他說了這幾句話,便匆匆走出房間。隔了一忽兒,伊莉莎白就聽到他打開大門走了。她心裏紛亂無比。她不知道如何撐住自己,她非常軟弱無力,便坐在那兒哭了半個鐘頭。她回想到剛才的一幕,越想越覺得奇怪。達西先生竟會向她求婚,他竟會愛上她好幾個月了!竟會那樣地愛她,要和她結婚,不管她有多少缺點,何況她自己的姐姐正是由於這些缺點而受到他的阻撓,不能跟他朋友結婚,何況這些缺點對他至少具有同樣的影響──這真是一件不可思議的事!一個人能在不知不覺中博得別人這樣熱烈的愛慕,也足夠自慰了。可是他的傲慢,他那可惡的傲慢,他居然恬不知恥地招認他自己是怎樣破壞了吉英的好事,他招認的時候雖然並不能自圓其說,可是叫人難以原諒的是他那種自以為是的神氣,還有他提到韋翰先生時那種無動於中的態度,他一點兒也不打算否認對待韋翰的殘酷──一想到這些事,縱使她一時之間也曾因為體諒到他一番戀情而觸動了憐憫的心腸,這時候連絲毫的憐憫也完全給抵消了。

  她這樣回腸百轉地左思右想,直到後來聽得咖苔琳夫人的馬車聲,她才感覺到自己這副模樣兒見不得夏綠蒂,便匆匆回到自己房裏去。

Chapter 34

WHEN they were gone, Elizabeth, as if intending to exasperate herself as much as possible against Mr. Darcy, chose for her employment the examination of all the letters which Jane had written to her since her being in Kent. They contained no actual complaint, nor was there any revival of past occurrences, or any communication of present suffering. But in all, and in almost every line of each, there was a want of that cheerfulness which had been used to characterize her style, and which, proceeding from the serenity of a mind at ease with itself, and kindly disposed towards every one, had been scarcely ever clouded. Elizabeth noticed every sentence conveying the idea of uneasiness with an attention which it had hardly received on the first perusal. Mr. Darcy’s shameful boast of what misery he had been able to inflict gave her a keener sense of her sister’s sufferings. It was some consolation to think that his visit to Rosings was to end on the day after the next, and a still greater that in less than a fortnight she should herself be with Jane again, and enabled to contribute to the recovery of her spirits by all that affection could do.

She could not think of Darcy’s leaving Kent without remembering that his cousin was to go with him; but Colonel Fitzwilliam had made it clear that he had no intentions at all, and agreeable as he was, she did not mean to be unhappy about him.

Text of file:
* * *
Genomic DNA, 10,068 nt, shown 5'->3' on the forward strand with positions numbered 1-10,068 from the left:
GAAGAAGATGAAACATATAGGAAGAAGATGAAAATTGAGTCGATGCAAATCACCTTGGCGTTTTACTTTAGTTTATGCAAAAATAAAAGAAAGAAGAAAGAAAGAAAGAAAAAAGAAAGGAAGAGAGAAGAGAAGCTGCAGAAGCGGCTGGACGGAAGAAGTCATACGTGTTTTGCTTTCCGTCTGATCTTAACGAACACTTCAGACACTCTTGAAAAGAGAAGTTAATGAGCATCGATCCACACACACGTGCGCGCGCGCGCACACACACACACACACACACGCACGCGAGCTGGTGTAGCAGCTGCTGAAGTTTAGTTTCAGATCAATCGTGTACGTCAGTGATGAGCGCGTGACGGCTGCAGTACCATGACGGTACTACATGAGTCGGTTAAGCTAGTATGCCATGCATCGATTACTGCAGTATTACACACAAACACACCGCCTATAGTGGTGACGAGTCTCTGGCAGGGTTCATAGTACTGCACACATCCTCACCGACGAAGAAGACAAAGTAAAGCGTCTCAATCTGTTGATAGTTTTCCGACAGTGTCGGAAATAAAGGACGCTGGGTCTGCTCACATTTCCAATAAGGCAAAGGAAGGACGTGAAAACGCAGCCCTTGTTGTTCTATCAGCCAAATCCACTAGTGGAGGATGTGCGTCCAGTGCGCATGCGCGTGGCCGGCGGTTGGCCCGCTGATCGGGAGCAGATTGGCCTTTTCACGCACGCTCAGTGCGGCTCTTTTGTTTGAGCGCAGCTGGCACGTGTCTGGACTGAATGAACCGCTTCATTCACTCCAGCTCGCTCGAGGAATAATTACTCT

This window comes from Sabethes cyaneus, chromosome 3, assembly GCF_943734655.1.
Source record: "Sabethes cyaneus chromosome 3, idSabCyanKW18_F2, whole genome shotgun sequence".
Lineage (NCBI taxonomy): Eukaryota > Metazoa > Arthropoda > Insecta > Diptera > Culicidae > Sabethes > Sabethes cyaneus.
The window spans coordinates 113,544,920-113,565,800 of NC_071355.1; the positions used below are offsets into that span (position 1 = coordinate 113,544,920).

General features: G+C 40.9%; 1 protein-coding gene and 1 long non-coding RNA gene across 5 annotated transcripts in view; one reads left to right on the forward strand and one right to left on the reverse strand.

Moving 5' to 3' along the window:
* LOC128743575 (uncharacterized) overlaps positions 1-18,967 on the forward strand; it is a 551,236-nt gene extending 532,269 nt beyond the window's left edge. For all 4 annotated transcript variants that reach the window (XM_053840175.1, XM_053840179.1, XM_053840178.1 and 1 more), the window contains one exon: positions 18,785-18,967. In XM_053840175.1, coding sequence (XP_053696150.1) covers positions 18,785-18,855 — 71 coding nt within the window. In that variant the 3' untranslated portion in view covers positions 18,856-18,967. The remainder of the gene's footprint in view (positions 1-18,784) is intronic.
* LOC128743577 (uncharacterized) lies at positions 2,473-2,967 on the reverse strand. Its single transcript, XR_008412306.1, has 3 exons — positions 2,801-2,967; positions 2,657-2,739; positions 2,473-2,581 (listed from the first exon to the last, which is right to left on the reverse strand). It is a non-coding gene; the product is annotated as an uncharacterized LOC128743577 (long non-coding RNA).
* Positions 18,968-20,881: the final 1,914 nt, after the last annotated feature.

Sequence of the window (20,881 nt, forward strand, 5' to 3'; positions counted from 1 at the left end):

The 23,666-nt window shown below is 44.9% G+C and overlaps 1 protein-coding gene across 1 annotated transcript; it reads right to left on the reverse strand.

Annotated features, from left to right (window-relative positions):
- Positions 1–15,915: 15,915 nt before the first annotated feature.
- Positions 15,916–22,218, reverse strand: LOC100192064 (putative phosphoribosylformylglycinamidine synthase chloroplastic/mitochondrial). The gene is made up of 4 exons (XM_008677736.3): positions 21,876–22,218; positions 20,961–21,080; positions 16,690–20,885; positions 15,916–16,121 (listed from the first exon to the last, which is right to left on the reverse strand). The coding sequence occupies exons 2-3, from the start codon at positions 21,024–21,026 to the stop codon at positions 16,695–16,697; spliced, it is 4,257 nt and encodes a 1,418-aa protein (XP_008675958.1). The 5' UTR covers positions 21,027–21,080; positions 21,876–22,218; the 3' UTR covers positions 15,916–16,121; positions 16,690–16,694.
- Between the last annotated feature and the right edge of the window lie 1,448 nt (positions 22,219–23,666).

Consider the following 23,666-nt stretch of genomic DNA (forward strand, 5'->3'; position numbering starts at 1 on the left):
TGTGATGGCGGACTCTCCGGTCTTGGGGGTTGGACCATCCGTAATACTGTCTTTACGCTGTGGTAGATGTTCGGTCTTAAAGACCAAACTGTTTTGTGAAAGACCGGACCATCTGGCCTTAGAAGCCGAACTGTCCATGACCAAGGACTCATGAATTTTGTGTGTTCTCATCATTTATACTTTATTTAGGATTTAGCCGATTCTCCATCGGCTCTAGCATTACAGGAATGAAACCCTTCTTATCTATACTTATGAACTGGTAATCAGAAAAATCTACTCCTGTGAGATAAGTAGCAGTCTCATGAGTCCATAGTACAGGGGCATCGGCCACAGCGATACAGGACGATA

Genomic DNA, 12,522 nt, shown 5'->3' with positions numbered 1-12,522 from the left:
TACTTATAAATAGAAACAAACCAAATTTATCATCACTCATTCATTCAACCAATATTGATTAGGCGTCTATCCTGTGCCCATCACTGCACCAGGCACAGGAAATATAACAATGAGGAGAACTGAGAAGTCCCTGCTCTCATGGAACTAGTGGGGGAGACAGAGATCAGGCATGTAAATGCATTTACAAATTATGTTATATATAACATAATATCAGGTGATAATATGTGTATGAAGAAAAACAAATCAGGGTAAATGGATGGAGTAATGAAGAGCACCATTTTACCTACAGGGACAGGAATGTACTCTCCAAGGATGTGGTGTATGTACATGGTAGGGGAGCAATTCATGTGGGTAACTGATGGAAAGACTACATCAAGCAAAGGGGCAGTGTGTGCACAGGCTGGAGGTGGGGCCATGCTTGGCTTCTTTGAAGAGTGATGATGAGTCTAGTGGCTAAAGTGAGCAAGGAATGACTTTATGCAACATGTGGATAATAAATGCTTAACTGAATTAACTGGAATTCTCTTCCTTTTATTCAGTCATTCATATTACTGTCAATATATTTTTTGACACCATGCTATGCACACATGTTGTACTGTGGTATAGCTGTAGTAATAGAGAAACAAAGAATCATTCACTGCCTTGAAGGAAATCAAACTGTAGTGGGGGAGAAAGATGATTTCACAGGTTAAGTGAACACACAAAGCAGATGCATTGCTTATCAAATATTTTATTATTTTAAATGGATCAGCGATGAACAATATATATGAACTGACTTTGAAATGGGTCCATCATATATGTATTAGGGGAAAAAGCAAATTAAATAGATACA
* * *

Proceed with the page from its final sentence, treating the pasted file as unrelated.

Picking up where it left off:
While settling this point, she was suddenly roused by the sound of the door bell, and her spirits were a little fluttered by the idea of its being Colonel Fitzwilliam himself, who had once before called late in the evening, and might now come to enquire particularly after her. But this idea was soon banished, and her spirits were very differently affected, when, to her utter amazement, she saw Mr. Darcy walk into the room. In an hurried manner he immediately began an enquiry after her health, imputing his visit to a wish of hearing that she were better. She answered him with cold civility. He sat down for a few moments, and then getting up, walked about the room. Elizabeth was surprised, but said not a word. After a silence of several minutes, he came towards her in an agitated manner, and thus began,
“In vain have I struggled. It will not do. My feelings will not be repressed. You must allow me to tell you how ardently I admire and love you.”
Elizabeth’s astonishment was beyond expression. She stared, coloured, doubted, and was silent. This he considered sufficient encouragement, and the avowal of all that he felt and had long felt for her immediately followed. He spoke well, but there were feelings besides those of the heart to be detailed, and he was not more eloquent on the subject of tenderness than of pride. His sense of her inferiority — of its being a degradation — of the family obstacles which judgment had always opposed to inclination, were dwelt on with a warmth which seemed due to the consequence he was wounding, but was very unlikely to recommend his suit.